A Change.org petition has seen an influx of signatures since Burger King started testing its plant-based Whopper.

By Mike Pomranz
Updated: April 11, 2019

Not that Burger King is always stuck skulking in McDonald’s shadow, but as America’s second largest fast food burger chain, it happens quite a bit. So last week, when Burger King announced a partnership with Impossible Foods to test a plant-based version of the Whopper, the next logical question became, when will McDonald’s follow suit?

Courtesy of McDonald's

In analyzing the answer earlier this week, I posed a further question: If meat-free options truly are inevitable, how much time does McDonald’s have before public sentiment turns on them? As an example, I pointed to a Care2 online petition hoping to “Bring Vegan Burgers to McDonald’s!” that already has over 63,000 supporters. It turns out that’s not the only petition that’s seen revived interest since Burger King’s announcement.

A half-decade old Change.org petition telling McDonald’s that “It's Time For A Healthy, Meatless Option (Please!)” has also seen an influx of new support since Burger King’s April 1 news and now features over 161,000 digital signatures and counting.

The petition was drafted by Kathy Freston — a best-selling author and healthy living advocate who’s talked to TV bigwigs like Oprah and Ellen — and even though she launched it over five years ago, she believes that joining this online movement can still have an impact today. “A petition articulates a feeling in the culture and names the issue,” she told me via email. “In this case, consumers want healthier and more ethical choices in their favorite restaurants; we are tired of being handed old-school choices and we want cleaner options. (Not just some wrap with all the fis like lettuce and tomato.) Our knowledge of what goes into meat is evolving, and thus our tastes are changing along with that. The company needs to know that the culture is shifting, and a petition shows them just how meaningful that shift is. Perhaps more importantly, circulating a petition reinforces the sentiment and drives the movement even further. It's a way of stoking progress.”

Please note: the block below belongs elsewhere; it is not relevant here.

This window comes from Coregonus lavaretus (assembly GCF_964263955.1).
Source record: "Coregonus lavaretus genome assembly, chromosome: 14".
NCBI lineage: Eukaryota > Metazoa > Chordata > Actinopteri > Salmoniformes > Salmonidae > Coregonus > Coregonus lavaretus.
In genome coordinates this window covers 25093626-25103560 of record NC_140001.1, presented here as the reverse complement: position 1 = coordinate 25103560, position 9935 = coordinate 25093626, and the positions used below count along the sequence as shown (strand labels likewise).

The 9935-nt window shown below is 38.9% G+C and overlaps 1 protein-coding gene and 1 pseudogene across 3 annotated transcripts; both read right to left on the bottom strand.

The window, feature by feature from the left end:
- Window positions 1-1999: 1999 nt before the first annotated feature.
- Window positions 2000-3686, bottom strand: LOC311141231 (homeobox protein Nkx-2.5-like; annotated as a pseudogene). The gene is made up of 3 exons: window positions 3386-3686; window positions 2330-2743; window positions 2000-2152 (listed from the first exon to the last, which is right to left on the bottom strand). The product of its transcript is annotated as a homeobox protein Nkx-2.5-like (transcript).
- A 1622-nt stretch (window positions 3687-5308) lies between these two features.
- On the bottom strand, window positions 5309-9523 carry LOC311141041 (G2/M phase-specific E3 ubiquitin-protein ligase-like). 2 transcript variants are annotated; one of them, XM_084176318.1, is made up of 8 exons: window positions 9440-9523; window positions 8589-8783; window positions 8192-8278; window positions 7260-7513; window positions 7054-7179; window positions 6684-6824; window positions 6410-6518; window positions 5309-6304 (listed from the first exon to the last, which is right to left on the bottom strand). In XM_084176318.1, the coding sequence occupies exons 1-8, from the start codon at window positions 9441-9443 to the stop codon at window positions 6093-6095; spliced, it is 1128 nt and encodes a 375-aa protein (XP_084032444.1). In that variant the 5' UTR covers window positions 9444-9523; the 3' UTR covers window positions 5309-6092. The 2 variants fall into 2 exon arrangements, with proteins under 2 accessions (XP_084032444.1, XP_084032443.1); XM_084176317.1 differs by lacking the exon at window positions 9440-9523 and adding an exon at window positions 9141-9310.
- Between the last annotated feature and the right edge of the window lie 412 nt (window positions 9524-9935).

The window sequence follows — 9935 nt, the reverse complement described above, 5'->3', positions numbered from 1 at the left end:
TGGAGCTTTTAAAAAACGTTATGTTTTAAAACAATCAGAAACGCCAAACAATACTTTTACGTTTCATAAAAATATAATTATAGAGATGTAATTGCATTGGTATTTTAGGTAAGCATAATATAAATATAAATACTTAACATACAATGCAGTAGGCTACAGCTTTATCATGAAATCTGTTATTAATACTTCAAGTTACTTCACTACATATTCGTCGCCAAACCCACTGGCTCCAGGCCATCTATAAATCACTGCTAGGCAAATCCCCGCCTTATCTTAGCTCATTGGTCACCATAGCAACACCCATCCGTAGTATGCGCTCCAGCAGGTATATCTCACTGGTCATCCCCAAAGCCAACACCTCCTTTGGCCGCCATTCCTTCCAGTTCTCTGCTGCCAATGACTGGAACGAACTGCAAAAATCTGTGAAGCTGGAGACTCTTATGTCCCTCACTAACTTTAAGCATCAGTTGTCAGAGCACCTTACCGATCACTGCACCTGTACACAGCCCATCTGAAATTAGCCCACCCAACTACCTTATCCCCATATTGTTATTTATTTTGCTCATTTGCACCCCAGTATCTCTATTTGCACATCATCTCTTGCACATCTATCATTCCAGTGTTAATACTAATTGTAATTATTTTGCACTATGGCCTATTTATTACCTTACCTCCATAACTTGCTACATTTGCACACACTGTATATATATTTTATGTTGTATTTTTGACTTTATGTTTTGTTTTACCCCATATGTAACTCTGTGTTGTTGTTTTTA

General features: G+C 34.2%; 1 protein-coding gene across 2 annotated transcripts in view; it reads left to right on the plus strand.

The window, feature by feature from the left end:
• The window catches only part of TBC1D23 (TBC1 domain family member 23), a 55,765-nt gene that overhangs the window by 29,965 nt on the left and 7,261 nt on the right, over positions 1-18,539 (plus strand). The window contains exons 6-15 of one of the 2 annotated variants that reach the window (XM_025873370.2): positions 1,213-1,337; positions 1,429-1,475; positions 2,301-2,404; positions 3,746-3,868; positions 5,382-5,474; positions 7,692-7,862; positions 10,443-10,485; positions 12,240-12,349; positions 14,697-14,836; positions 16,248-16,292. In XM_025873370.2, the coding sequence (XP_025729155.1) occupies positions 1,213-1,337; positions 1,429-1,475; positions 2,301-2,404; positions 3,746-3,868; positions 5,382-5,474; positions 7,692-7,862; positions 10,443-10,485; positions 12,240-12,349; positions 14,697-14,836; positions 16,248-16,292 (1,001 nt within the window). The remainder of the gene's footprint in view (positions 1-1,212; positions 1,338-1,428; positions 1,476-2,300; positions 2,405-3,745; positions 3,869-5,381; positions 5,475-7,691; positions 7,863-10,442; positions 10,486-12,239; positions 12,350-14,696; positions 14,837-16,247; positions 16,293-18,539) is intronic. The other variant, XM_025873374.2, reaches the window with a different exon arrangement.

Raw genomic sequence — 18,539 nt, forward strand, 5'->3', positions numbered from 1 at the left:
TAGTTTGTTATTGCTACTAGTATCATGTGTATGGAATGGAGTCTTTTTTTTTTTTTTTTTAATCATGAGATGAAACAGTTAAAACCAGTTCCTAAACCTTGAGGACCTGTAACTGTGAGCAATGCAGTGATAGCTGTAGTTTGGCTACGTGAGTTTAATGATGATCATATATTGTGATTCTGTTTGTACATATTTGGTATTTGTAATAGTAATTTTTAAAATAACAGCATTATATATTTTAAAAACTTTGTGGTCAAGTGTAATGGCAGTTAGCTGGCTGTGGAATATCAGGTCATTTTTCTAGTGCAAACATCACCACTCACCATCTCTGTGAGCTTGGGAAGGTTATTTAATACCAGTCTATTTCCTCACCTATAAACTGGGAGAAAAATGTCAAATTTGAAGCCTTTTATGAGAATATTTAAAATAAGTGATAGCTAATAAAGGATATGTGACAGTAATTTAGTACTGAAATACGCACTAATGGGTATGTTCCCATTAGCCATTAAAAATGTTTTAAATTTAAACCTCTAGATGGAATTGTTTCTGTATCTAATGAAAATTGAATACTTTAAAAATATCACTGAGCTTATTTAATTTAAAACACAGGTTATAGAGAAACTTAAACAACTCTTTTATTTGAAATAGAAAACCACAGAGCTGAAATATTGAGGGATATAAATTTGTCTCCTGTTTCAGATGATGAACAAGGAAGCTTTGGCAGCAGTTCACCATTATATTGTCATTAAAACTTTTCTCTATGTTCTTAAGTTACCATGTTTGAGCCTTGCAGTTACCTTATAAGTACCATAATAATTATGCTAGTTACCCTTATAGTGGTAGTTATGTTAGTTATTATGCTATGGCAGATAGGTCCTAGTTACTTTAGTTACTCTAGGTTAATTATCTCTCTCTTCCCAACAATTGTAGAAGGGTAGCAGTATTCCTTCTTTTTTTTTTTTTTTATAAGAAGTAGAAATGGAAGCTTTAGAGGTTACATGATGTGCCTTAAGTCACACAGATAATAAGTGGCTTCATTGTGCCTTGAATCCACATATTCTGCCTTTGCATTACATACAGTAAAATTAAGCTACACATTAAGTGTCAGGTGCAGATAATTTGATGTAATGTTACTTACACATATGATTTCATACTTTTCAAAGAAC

Meanwhile, Tegan Gregory, a senior campaigner at Change.org, also spoke to the power of petitions. “Online campaigns have worked before to rally customers to push brands to add or bring back food items,” she told me. “Menu items have been added at Taco Bell; Kellogg's has brought back flavors of cereal; even McDonald's brought back a Chicken McNugget sauce after a viral online petition. Food companies respond to customers' wants. Moreover, with fast-food outlets like White Castle and Burger King expanding the use of their vegetarian burgers, there's really a national moment to focus on McDonald's.”

If you’d like to sign the petition, Change.org has made it handy with the easy to remember URL: Change.org/McVegan.

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